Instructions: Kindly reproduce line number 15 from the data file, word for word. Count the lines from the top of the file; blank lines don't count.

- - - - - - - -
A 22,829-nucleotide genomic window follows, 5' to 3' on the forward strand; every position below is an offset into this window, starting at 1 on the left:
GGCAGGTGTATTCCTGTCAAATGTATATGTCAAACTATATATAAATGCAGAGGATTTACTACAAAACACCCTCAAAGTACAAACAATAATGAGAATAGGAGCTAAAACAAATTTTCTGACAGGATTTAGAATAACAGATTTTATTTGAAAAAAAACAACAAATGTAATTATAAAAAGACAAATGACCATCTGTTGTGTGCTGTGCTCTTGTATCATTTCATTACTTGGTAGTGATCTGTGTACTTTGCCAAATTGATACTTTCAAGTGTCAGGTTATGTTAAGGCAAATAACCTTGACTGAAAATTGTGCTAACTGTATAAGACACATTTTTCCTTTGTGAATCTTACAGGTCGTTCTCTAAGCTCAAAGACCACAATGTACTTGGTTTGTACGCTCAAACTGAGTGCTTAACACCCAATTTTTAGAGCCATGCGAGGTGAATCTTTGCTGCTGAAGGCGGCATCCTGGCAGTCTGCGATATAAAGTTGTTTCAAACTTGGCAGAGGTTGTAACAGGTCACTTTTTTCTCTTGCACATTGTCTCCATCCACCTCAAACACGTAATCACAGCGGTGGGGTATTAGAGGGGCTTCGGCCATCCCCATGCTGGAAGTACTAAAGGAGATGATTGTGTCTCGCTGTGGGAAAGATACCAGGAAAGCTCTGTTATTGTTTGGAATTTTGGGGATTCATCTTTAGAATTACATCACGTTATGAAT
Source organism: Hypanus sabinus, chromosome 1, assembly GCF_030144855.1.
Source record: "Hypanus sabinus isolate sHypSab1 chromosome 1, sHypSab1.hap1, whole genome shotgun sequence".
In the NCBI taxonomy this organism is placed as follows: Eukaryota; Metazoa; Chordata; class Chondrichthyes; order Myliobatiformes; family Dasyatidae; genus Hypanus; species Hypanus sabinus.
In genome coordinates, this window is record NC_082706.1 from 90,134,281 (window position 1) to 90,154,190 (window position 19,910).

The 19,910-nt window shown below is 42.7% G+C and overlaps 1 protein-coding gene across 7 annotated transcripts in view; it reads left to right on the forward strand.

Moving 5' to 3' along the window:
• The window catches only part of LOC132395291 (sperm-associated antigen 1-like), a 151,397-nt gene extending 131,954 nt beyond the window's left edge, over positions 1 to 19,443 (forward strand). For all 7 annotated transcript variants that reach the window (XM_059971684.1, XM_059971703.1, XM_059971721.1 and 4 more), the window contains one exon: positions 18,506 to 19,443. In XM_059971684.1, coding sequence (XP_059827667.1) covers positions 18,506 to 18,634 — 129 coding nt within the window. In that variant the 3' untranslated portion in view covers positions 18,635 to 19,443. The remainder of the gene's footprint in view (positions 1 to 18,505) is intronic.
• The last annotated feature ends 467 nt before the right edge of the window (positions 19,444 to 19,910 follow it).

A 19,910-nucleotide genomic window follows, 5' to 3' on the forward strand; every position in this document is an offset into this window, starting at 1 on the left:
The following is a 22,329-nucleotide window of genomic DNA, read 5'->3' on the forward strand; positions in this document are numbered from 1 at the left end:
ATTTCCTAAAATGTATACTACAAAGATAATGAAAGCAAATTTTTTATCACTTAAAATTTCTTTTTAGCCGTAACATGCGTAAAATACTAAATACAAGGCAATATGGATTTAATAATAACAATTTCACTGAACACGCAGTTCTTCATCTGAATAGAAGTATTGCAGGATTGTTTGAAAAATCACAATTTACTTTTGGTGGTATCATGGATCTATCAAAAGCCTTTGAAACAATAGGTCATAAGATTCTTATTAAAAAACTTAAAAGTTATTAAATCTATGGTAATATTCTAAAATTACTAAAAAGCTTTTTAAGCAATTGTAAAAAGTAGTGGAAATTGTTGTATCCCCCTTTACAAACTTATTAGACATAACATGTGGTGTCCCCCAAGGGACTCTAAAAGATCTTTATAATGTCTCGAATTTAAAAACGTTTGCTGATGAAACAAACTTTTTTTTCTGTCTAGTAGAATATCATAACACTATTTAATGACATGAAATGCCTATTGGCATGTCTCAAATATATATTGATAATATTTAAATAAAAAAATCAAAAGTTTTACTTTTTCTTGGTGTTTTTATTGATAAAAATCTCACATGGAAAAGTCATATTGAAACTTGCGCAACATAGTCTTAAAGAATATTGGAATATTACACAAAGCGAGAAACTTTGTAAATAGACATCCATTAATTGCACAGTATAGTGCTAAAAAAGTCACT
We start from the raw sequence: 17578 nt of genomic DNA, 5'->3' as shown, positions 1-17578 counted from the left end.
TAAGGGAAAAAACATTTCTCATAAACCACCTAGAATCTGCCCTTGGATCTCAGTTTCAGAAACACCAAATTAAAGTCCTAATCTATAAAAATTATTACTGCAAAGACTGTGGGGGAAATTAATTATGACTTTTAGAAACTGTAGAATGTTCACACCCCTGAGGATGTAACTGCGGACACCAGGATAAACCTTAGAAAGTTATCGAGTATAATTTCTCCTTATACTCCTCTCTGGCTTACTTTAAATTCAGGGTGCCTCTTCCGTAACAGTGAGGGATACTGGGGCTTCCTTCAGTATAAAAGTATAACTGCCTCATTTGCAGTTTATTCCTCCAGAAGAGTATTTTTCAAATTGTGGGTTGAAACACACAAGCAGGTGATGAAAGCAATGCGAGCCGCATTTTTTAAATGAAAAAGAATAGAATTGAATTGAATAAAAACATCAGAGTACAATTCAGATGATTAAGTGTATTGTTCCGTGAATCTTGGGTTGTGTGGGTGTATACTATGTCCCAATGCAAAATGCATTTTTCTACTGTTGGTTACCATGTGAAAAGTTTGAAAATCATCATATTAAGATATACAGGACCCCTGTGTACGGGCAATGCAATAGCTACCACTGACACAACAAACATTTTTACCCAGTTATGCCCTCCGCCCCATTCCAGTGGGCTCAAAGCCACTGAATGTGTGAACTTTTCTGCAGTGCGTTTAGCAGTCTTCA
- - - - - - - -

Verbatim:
TAAGGGAAAAAACATTTCTCATAAACCACCTAGAATCTGCCCTTGGATCTCAGTTTCAGAAACACCAAATTAAAGTCCTAATCTATAAAAATTATTACTGCAAAGACTGTGGGGGAAATTAATTATGACTTTTAGAAACTGTAGAATGTTCACACCCCTGAGGATGTAACTGCGGACACCAGGATAAACCTTAGAAAGTTATCGAGTATAATTTCTCCTTATACTCCTCTCTGGCTTACTTTAAATTCAGGGTGCCTCTTCCGTAACAGTGAGGGATACTGGGGCTTCCTTCAGTATAAAAGTATAACTGCCTCATTTGCAGTTTATTCCTCCAGAAGAGTATTTTTCAAATTGTGGGTTGAAACACACAAGCAGGTGATGAAAGCAATGCGAGCCGCATTTTTTAAATGAAAAAGAATAGAATTGAATTGAATAAAAACATCAGAGTACAATTCAGATGATTAAGTGTATTGTTCCGTGAATCTTGGGTTGTGTGGGTGTATACTATGTCCCAATGCAAAATGCATTTTTCTACTGTTGGTTACCATGTGAAAAGTTTGAAAATCATCATATTAAGATATACAGGACCCCTGTGTACGGGCAATGCAATAGCTACCACTGACACAACAAACATTTTTACCCAGTTATGCCCTCCGCCCCATTCCAGTGGGCTCAAAGCCACTGAATGTGTGAACTTTTCTGCAGTGCGTTTAGCAGTCTTCA